MRPs come in two types of structures: the MRP1 type, shared by MRP2, 3, 6 and 7; and the MRP4 type, shared by MRP5. This chapter focuses on MRP3–7. The MRP1 type has an additional NH2- terminal domain, which is thought to have five transmembrane segments and is not present in the MRP4 type. In MRP1, this domain is dispensable for transport function, explaining why proteins that differ substantially in size and putative structure, like MRP1 and MRP4, can still have similar functions. Human MRP3, also known as MOAT-D or cMOAT-2, and formally designated ABCC3 was first spotted by Allikmets and co-workers in their initial inventory of the human ABC superfamily. The first substrates of MRP4 were deduced with the human T-lymphoid cell line CEM-r1. All MRPs studied thus far are organic anion pumps, but they differ widely in their preferred substrate or tissue location.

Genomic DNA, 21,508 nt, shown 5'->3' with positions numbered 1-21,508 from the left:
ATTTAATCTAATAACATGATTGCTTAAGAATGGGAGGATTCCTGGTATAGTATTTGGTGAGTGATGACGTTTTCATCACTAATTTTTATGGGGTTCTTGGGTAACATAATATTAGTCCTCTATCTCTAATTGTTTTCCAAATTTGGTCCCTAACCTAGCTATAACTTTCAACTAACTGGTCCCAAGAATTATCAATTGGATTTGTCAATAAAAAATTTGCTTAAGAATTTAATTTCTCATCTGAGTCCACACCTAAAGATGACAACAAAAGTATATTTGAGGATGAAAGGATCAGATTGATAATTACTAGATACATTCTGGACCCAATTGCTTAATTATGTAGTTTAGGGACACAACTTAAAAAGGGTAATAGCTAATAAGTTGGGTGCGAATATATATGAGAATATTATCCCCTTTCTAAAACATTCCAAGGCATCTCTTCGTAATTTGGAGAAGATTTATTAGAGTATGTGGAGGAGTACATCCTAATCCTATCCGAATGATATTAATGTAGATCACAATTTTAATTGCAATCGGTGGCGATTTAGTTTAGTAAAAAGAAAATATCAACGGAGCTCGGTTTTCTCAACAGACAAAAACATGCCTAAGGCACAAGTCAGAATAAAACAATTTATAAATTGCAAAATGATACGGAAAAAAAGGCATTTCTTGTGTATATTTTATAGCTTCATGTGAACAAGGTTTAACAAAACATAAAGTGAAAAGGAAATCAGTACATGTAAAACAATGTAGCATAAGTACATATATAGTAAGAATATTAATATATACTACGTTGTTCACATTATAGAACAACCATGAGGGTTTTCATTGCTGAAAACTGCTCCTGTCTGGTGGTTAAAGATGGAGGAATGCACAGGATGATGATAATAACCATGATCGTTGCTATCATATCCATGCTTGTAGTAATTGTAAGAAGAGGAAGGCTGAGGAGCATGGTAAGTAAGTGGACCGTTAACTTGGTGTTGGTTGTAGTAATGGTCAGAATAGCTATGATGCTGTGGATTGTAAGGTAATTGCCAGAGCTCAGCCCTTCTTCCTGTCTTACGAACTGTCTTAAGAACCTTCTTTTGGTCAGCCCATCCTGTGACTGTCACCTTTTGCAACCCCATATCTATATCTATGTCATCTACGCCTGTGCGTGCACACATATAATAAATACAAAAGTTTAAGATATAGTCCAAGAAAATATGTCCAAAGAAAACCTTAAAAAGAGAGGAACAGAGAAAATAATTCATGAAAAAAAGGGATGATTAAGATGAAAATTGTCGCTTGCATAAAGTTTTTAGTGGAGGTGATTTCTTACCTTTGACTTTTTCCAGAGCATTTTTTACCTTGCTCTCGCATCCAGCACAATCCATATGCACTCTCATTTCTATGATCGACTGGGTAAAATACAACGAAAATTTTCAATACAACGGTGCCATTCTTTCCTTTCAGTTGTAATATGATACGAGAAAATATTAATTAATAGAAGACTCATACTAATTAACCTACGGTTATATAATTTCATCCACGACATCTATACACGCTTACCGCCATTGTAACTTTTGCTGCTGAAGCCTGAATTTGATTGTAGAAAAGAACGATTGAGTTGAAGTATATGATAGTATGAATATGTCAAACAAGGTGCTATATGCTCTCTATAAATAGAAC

|Title of host publication||ABC Proteins From Bacteria to Man|
|Editors||I. Barry Holland, Susan P. Cole, Karl Kuchler, Christopher F. Higgins|
|Publication status||Published - 2002|